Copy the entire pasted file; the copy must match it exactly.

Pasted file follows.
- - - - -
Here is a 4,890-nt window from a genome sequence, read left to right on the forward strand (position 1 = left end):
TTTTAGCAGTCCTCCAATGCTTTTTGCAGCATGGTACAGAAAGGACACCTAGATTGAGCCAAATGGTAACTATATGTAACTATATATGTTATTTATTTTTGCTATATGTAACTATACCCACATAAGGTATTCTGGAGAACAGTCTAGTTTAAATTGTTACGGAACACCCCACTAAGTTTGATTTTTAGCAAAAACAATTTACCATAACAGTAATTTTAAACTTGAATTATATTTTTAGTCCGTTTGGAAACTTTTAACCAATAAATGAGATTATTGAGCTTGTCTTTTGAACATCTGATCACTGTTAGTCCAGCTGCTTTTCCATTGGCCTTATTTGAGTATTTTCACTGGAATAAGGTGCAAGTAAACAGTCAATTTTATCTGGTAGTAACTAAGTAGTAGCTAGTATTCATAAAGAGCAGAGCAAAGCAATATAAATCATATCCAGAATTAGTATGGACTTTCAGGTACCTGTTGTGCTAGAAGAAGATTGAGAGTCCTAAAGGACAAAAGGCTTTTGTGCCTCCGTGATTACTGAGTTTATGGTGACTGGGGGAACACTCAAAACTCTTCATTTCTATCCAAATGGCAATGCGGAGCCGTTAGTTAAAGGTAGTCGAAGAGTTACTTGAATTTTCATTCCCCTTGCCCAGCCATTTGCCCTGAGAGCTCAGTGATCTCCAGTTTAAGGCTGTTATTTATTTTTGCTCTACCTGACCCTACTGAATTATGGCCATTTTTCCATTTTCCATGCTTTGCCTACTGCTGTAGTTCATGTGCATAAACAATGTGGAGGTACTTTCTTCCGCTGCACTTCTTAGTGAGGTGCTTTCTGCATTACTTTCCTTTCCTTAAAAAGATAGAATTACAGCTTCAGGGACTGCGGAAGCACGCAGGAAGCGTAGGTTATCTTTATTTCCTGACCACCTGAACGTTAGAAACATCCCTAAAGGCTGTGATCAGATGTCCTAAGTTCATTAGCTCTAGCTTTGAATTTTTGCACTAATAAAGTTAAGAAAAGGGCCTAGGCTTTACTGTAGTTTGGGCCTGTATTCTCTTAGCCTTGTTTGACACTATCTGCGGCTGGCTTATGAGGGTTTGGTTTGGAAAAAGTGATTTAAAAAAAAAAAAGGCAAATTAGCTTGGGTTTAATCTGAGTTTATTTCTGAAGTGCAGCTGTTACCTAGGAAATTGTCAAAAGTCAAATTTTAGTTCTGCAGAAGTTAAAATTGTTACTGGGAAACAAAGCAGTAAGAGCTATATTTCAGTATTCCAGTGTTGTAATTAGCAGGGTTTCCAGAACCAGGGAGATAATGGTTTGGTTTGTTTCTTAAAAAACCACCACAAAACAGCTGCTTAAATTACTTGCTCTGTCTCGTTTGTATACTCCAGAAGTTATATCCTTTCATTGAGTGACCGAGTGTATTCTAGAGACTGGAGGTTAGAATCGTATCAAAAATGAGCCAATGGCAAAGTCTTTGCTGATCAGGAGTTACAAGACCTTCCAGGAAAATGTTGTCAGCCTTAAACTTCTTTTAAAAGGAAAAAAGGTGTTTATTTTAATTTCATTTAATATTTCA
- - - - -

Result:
Here is a 4,890-nt window from a genome sequence, read left to right on the forward strand (position 1 = left end):
TTTTAGCAGTCCTCCAATGCTTTTTGCAGCATGGTACAGAAAGGACACCTAGATTGAGCCAAATGGTAACTATATGTAACTATATATGTTATTTATTTTTGCTATATGTAACTATACCCACATAAGGTATTCTGGAGAACAGTCTAGTTTAAATTGTTACGGAACACCCCACTAAGTTTGATTTTTAGCAAAAACAATTTACCATAACAGTAATTTTAAACTTGAATTATATTTTTAGTCCGTTTGGAAACTTTTAACCAATAAATGAGATTATTGAGCTTGTCTTTTGAACATCTGATCACTGTTAGTCCAGCTGCTTTTCCATTGGCCTTATTTGAGTATTTTCACTGGAATAAGGTGCAAGTAAACAGTCAATTTTATCTGGTAGTAACTAAGTAGTAGCTAGTATTCATAAAGAGCAGAGCAAAGCAATATAAATCATATCCAGAATTAGTATGGACTTTCAGGTACCTGTTGTGCTAGAAGAAGATTGAGAGTCCTAAAGGACAAAAGGCTTTTGTGCCTCCGTGATTACTGAGTTTATGGTGACTGGGGGAACACTCAAAACTCTTCATTTCTATCCAAATGGCAATGCGGAGCCGTTAGTTAAAGGTAGTCGAAGAGTTACTTGAATTTTCATTCCCCTTGCCCAGCCATTTGCCCTGAGAGCTCAGTGATCTCCAGTTTAAGGCTGTTATTTATTTTTGCTCTACCTGACCCTACTGAATTATGGCCATTTTTCCATTTTCCATGCTTTGCCTACTGCTGTAGTTCATGTGCATAAACAATGTGGAGGTACTTTCTTCCGCTGCACTTCTTAGTGAGGTGCTTTCTGCATTACTTTCCTTTCCTTAAAAAGATAGAATTACAGCTTCAGGGACTGCGGAAGCACGCAGGAAGCGTAGGTTATCTTTATTTCCTGACCACCTGAACGTTAGAAACATCCCTAAAGGCTGTGATCAGATGTCCTAAGTTCATTAGCTCTAGCTTTGAATTTTTGCACTAATAAAGTTAAGAAAAGGGCCTAGGCTTTACTGTAGTTTGGGCCTGTATTCTCTTAGCCTTGTTTGACACTATCTGCGGCTGGCTTATGAGGGTTTGGTTTGGAAAAAGTGATTTAAAAAAAAAAAAGGCAAATTAGCTTGGGTTTAATCTGAGTTTATTTCTGAAGTGCAGCTGTTACCTAGGAAATTGTCAAAAGTCAAATTTTAGTTCTGCAGAAGTTAAAATTGTTACTGGGAAACAAAGCAGTAAGAGCTATATTTCAGTATTCCAGTGTTGTAATTAGCAGGGTTTCCAGAACCAGGGAGATAATGGTTTGGTTTGTTTCTTAAAAAACCACCACAAAACAGCTGCTTAAATTACTTGCTCTGTCTCGTTTGTATACTCCAGAAGTTATATCCTTTCATTGAGTGACCGAGTGTATTCTAGAGACTGGAGGTTAGAATCGTATCAAAAATGAGCCAATGGCAAAGTCTTTGCTGATCAGGAGTTACAAGACCTTCCAGGAAAATGTTGTCAGCCTTAAACTTCTTTTAAAAGGAAAAAAGGTGTTTATTTTAATTTCATTTAATATTTCA